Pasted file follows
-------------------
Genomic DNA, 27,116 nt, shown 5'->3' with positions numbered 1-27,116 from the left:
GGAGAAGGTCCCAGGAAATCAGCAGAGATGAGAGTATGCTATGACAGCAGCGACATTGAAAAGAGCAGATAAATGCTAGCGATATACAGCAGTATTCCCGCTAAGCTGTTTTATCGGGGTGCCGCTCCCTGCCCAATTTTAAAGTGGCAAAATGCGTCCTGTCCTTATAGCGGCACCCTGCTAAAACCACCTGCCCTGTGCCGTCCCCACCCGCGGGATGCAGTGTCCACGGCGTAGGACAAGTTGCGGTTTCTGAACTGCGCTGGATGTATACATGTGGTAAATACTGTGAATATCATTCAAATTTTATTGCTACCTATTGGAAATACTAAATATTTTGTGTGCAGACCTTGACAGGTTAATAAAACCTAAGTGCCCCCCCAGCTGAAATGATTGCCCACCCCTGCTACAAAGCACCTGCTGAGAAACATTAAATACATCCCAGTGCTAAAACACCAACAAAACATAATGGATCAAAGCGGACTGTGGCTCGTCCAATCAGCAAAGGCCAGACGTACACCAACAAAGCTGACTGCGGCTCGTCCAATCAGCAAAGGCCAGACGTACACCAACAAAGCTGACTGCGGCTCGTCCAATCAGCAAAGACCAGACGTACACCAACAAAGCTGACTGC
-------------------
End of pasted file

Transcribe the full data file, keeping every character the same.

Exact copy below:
Genomic DNA, 27,116 nt, shown 5'->3' with positions numbered 1-27,116 from the left:
GGAGAAGGTCCCAGGAAATCAGCAGAGATGAGAGTATGCTATGACAGCAGCGACATTGAAAAGAGCAGATAAATGCTAGCGATATACAGCAGTATTCCCGCTAAGCTGTTTTATCGGGGTGCCGCTCCCTGCCCAATTTTAAAGTGGCAAAATGCGTCCTGTCCTTATAGCGGCACCCTGCTAAAACCACCTGCCCTGTGCCGTCCCCACCCGCGGGATGCAGTGTCCACGGCGTAGGACAAGTTGCGGTTTCTGAACTGCGCTGGATGTATACATGTGGTAAATACTGTGAATATCATTCAAATTTTATTGCTACCTATTGGAAATACTAAATATTTTGTGTGCAGACCTTGACAGGTTAATAAAACCTAAGTGCCCCCCCAGCTGAAATGATTGCCCACCCCTGCTACAAAGCACCTGCTGAGAAACATTAAATACATCCCAGTGCTAAAACACCAACAAAACATAATGGATCAAAGCGGACTGTGGCTCGTCCAATCAGCAAAGGCCAGACGTACACCAACAAAGCTGACTGCGGCTCGTCCAATCAGCAAAGGCCAGACGTACACCAACAAAGCTGACTGCGGCTCGTCCAATCAGCAAAGACCAGACGTACACCAACAAAGCTGACTGC